northmodern provides an opportunity to see, together in one place, the huge range of furniture, lighting, tableware, kitchenware and so on that is currently produced in Denmark … the works of individual designers, the products of Danish workshops and manufacturers and the current catalogues of major design stores.
Some new young designers, like Overgaard and Dyrman and Makers With Agendas, have been discussed in other posts, so those reviews are not repeated here and obviously some major companies were not showing at northmodern this year, so, this is a personal selection of outstanding Danish design from established designers or well established companies that was shown at northmodern in August 2015 and exemplify why the Danish design industry is so strong.
Caroline and Mikkel Palsby have established their company to produce and market designs by their father but have also launched appropriate new ranges, focusing on tableware and kitchen knives, including the cutlery range ICHI.
In the early summer they opened a new studio and shop on the outer side of the lakes in Copenhagen, in Ravnsborg Tværgade, and there will be a longer profile of their studio and work on this site next month.
This is the very best of design where quality and attention to every detail is paramount and these standards are being taken forward to build on an important part of Denmark’s design heritage.
The furniture company Hansen & Sorensen was established by Ivan Hansen and Henrik Sørensen in 1990. They changed the name of the company to OneCollection in 2007.
They both came from a background in making and selling furniture and it is interesting to read the introduction to their company on their web site where Henrik Sørensen explains that the ”cornerstone” of their company is “our fervent passion for furniture and design - this is why we are often called furniture nerds.”
This explains, in part, their focus on Danish design history. Early pieces produced for the company were designed by Søren Holst and Henrik Tengler but in 1998 they were approached by the widow of Finn Juhl to make one of the Juhl sofas - the Model 57 - and this led them to explore and study Juhl’s archive of designs. They relaunched the Poeten sofa and then the Pelican Chair that originally had only been released in a very small run. OneCollection now holds the rights to all designs by Finn Juhl.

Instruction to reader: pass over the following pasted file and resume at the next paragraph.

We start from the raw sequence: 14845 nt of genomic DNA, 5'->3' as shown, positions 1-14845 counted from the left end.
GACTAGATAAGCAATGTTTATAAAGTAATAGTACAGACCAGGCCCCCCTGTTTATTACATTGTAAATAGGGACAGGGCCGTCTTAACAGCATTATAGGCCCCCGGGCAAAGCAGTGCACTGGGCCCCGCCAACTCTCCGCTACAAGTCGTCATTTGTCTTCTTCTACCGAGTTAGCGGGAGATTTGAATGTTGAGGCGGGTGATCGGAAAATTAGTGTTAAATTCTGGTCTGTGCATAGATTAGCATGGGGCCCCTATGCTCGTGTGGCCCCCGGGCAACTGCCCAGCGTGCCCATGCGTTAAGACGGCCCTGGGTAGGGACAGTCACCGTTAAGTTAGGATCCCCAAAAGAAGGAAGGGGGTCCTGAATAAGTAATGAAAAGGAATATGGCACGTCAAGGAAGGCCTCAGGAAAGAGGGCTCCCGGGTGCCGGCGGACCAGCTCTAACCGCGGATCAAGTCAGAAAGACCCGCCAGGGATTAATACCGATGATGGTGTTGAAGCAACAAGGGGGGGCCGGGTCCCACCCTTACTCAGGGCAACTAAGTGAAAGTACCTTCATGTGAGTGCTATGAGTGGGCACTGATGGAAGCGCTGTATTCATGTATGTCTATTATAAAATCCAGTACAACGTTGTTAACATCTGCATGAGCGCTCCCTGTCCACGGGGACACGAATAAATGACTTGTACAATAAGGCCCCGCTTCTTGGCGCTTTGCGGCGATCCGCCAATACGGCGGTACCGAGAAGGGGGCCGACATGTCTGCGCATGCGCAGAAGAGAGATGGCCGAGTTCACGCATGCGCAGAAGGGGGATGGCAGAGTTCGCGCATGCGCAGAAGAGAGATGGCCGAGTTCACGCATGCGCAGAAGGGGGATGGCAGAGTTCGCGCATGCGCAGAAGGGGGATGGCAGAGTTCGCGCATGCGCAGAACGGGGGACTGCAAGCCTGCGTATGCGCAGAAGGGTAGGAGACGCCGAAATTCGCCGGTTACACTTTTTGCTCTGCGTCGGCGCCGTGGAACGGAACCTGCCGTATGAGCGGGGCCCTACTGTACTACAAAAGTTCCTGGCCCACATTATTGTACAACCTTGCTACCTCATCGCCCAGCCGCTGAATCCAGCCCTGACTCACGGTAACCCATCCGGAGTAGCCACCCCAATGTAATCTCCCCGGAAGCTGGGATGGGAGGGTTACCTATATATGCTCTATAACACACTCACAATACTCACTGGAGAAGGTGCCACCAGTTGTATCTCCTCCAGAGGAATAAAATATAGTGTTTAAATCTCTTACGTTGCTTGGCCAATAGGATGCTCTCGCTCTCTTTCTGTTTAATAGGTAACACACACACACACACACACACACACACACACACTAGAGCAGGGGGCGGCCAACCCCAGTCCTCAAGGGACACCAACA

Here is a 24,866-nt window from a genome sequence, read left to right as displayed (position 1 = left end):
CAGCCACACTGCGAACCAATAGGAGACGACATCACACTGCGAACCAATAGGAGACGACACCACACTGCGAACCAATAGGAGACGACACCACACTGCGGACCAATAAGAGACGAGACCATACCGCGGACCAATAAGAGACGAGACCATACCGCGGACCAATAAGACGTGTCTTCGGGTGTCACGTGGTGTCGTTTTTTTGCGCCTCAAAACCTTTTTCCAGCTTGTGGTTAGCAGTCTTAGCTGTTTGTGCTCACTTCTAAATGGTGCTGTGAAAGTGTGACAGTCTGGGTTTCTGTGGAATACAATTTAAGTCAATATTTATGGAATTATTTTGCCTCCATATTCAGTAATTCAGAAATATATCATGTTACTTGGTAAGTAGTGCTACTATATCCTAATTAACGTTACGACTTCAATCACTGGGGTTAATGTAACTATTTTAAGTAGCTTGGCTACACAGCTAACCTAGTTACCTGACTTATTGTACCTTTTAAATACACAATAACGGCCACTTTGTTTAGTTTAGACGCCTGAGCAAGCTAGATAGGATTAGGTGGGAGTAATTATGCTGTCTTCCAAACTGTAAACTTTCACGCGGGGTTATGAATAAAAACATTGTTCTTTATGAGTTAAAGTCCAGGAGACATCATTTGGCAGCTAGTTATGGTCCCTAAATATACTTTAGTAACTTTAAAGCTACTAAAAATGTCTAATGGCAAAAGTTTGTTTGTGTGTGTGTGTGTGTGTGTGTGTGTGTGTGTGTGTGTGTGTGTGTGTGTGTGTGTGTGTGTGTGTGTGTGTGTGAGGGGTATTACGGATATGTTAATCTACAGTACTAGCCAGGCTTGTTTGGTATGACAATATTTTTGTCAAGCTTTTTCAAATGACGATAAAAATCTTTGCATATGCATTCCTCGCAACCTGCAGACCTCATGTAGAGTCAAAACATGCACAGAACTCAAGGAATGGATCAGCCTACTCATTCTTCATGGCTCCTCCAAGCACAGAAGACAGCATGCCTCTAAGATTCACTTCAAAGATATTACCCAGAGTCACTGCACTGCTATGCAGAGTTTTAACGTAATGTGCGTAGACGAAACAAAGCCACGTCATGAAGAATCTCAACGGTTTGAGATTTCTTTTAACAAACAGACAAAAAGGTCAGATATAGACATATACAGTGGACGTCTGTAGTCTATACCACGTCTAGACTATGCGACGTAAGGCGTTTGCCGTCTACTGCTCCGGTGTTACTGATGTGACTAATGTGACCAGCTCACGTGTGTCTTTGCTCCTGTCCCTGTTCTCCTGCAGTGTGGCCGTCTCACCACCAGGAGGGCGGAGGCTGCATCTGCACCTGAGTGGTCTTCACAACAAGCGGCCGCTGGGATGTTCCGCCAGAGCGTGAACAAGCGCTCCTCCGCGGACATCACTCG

At northmodern they showed the special anniversary edition of the Pelican Chair and on their main stand the Nyhavn Dining Table designed by Juhl about 1950, with his award-winning Reading Chair from 1953 and a 53 Sofa.
A curious characteristic of this furniture is that if you know it only from photographs, then the impression is that it is quite large - the Pelican Chair looks almost monumental whereas in fact it is relatively compact - and by setting the furniture within a room-sized space at northmodern, defined and contained by bookcases on what would have been open sides of the stand, it showed how well the furniture would work, even in a relatively small apartment.
The family-owned joinery workshop was established in 1953 and has focused on craftsmanship and developed and deliberately sustained their understanding and real appreciation of the qualities and characteristics of the timber they use to make their furniture.
They continue to produce classic designs by Hans Wegner … pieces that are so well known that, exhibited at northmodern, they needed no labels. Upholstery and some colours or the choice of specific woods have been updated if appropriate but the construction and, more important, the quality of workmanship maintains the standards set for the original pieces.
PP Møbler do produce works by contemporary designers with furniture by Thomas Alken, Søren Ulrik Petersen and Jørgen Hoj and again it is the quality of construction, the quality of the timber used and the standard of the craftsmanship and finish that are paramount.
In the main central gallery at northmodern there was a stark and revealing exhibition, also by PP Møbler, with a line of their framed chairs designed by Wegner that visitors to the fair could try but with, in addition, a cut-through section of the back rest with a profile of the human spine to show exactly why these chairs provide support and are so comfortable.
Wegner’s criteria, when judging any chair, was that not only should it look good when viewed from any angle but that it had to be comfortable - not just in the five minutes after someone sat down but as they twisted and moved around as they ate sitting at a dining table or as they sat over a long period as they worked at a desk.
The very best designs combine aesthetic appeal with quality of production and, ultimately, with practical utility: it is not enough that a piece of furniture or an item of tableware should look good but it should be well made, the design and the method of manufacture should, at the very least, be appropriate to the material but should, if possible, exploit and enhance the natural qualities of the material and the piece should do what it was designed to do and do that well. Simple to say ... not so easy to realise.